procedures were unconstitutionally cruel and unusual. Justice Kenneth Bell
However, Justice Harry Lee Anstead expressed some displeasure with the
"I am troubled by the fact that the State has not at all times made its
execution procedures and protocols a matter of public record," Anstead
wrote. "There has been no public evidentiary hearing focused on the
purpose and effectiveness of the States procedures, and on what actually
takes place during the course of an execution by lethal injection."
Baya Harrison III, Rollings lawyer, said Friday afternoon that he was
keeping a close eye on Rutherford's case.
"We're going to follow this very carefully," Harrison said.
(source: St. Petersburg Times)
State To Execute Vietnam Veteran Wednesday
The state is preparing to execute Vietnam veteran Arthur Rutherford for
the 1985 murder of a woman in her Milton home as his attorneys turn to the
courts to try to spare him.
Rutherford is expected to be executed Wednesday at 6:00pm.
The U.S. Supreme Court blocked Rutherford's death earlier this year after
he claimed the state's lethal injection procedure is cruel and unusual
punishment. The stay was later lifted.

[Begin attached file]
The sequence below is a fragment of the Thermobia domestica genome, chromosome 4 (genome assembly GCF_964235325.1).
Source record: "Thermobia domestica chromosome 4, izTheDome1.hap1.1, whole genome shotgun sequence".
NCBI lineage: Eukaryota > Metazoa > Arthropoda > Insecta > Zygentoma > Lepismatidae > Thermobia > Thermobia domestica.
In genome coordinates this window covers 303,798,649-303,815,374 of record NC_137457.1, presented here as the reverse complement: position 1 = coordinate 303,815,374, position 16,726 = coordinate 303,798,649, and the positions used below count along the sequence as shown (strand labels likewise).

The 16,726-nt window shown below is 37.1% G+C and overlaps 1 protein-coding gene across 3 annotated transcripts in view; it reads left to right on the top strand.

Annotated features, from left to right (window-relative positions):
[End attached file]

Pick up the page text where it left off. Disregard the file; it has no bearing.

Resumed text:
Rutherford was convicted of the 1985 robbing and killing Stella Salamon
where the handyman had installed sliding glass doors.
The woman was severely beaten and drowned or asphyxiated. Her body was
found in a bathtub. 4 witnesses testified that Rutherford either told them
that he was planning to kill her or admitted it afterward.
(source: The Associated Press)
Death Row Inmate Files For Stay Of Execution
A death row inmate scheduled to be executed next week has filed for a stay
with a federal appeals court, claiming lower courts were wrong to
previously dismiss his arguments for new counsel. Donnie E. Johnson, 55,
was convicted in Shelby County of killing his wife in December 1984 at the
camping equipment center where he worked. Authorities say he suffocated
her by stuffing a plastic garbage bag into her mouth.
On Oct. 6, Tennessee's high court rejected his arguments claiming that he
needed new legal representation, and set an Oct. 28 execution.
On Monday, Johnson's attorneys filed a motion for a stay with the 6th U.S.
Circuit Court of Appeals in Cincinnati.
Among other arguments, Johnson says a previous lower federal court